Scientists working on Scotland's DNA project have discovered that variants of the red-hair gene are carried by 40% of the population in the south-east region, compared to rates of 35% in the west and 37% in north-east Scotland. In north-west Scotland, taking in the isle of Lewis, the proportion of carriers drops to just 29% - putting it on a par with Devon and Cornwall in England.
The researchers behind the DNA project now believe that the red-hair gene emerged in Scotland thousands of years ago, contradicting commonly-held beliefs that it was brought here by the Vikings or successive waves of Celtic migration.
The place where the gene is found in the highest frequency is its likeliest country of origin, and nowhere else in Britain or Ireland has matched the 40% rate detected in Scotland.
The gene spread and became rife: the 1st-century Roman historian Tacitus described the tribal people living in the north of Britain, known as Caledonians, as "red-haired and large-limbed".
The reason the gene took hold so strongly is believed to be its role in increasing vitamin D absorption from sunlight in the dull and cloudy climate of northern Britain.
People carrying the gene had the fairest skin and could therefore soak up more UV rays than anyone else, helping to generate more vitamin D in their bodies and in turn develop stronger teeth and bones - giving carriers a reproductive advantage.
Katie Barnes, geneticist for Scotland's DNA project, said: "Because it's so cloudy in Scotland you need to be able to pick up as much vitamin D as possible and having red hair affects your skin type and allows you to absorb more vitamin D from the sun.
"We don't really know when it first emerged. It's a much debated concept, but we're not quite sure. When Scotland first started to be populated, people would have adapted to the climate."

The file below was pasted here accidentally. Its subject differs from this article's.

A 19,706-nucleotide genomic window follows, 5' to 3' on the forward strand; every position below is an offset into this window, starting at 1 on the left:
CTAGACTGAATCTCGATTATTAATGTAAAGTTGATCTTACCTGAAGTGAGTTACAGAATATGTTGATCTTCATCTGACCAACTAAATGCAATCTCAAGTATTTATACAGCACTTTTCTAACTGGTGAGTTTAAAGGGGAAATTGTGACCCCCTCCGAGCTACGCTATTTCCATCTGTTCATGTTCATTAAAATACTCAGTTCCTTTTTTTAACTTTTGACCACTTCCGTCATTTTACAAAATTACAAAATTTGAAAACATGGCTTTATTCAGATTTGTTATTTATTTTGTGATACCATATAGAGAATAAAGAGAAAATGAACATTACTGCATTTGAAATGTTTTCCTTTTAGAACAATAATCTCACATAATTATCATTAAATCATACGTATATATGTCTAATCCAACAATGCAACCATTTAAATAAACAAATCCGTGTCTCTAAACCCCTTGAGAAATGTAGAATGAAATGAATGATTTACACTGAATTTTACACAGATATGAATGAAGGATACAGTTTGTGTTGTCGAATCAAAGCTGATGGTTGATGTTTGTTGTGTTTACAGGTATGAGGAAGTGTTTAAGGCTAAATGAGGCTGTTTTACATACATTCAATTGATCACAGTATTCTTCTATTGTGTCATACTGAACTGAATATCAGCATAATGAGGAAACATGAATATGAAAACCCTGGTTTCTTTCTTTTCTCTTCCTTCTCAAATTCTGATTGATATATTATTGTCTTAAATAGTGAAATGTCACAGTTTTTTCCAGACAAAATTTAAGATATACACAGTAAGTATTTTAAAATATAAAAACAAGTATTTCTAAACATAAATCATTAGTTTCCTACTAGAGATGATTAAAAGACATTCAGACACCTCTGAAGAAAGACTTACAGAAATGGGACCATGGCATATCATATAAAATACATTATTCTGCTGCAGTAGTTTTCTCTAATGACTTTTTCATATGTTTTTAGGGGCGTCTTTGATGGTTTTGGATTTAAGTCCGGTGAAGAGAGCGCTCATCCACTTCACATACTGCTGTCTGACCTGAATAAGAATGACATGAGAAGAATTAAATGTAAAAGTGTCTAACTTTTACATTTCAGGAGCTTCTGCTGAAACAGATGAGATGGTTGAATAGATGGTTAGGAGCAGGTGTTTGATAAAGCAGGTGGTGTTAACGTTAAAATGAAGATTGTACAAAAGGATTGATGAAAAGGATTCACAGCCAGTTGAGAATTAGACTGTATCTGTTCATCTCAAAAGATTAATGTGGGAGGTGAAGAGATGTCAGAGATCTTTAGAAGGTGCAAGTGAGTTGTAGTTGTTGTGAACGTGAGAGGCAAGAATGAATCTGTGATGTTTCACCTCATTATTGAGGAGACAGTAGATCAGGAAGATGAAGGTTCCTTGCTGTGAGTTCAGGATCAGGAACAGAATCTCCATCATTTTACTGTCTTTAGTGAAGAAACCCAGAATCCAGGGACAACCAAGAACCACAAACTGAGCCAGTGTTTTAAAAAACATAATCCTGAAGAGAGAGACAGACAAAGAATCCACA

Modern humans are believed to have first settled in Scotland around 10,000 years ago, suggesting that the red-hair gene probably emerged at some point between 8000-3000BC.
However, researchers were surprised when their initial findings from the Scotland's DNA project appeared to confound this connection with sunlight.
Instead of an expected increase in the gene as the population from southern to northern Scotland, peak rates were actually identified in the south-east corner of the country.
They now believe that this has come about because Scotland's indigenous red-hair gene has been diluted in the north by the influx of stronger Viking genes and drowned out in the west by waves of Celtic DNA.
In that sense, red hair is a remnant of ancient Scotland.
Since the gene is recessive, most carriers will not actually have red hair - but they could pass it on to their children.
There are around 37 variants - or mutations - of the gene, ranging from weak to strong. Someone with two weak variants may be barely noticeable as a redhead but will probably be prone to sunburn. So if you've ever wondered why your milk-bottle white Scottish skin fails to tan even though your hair is dark, the red-hair gene is probably to blame - and it was once an evolutionary advantage.
Ms Barnes added: "It's interesting to see how different human invasions have influenced the genetic population of Scotland.
"We expected to find a clear correlation between sunlight and red hair, so in the north we were going to find more people with red hair or the red-hair gene. But what we actually found was that it had been diluted.
"That's something that's come from our study already which we've been able to draw up on a map and see where these invasions have occurred and correlate them with historical events.
"The main aim now is to get more Scots to take the DNA test. The more people who take part, the more we understand about the genetic history of Scotland."
l More revelations from the Scotland's DNA project will be published in The Herald next month.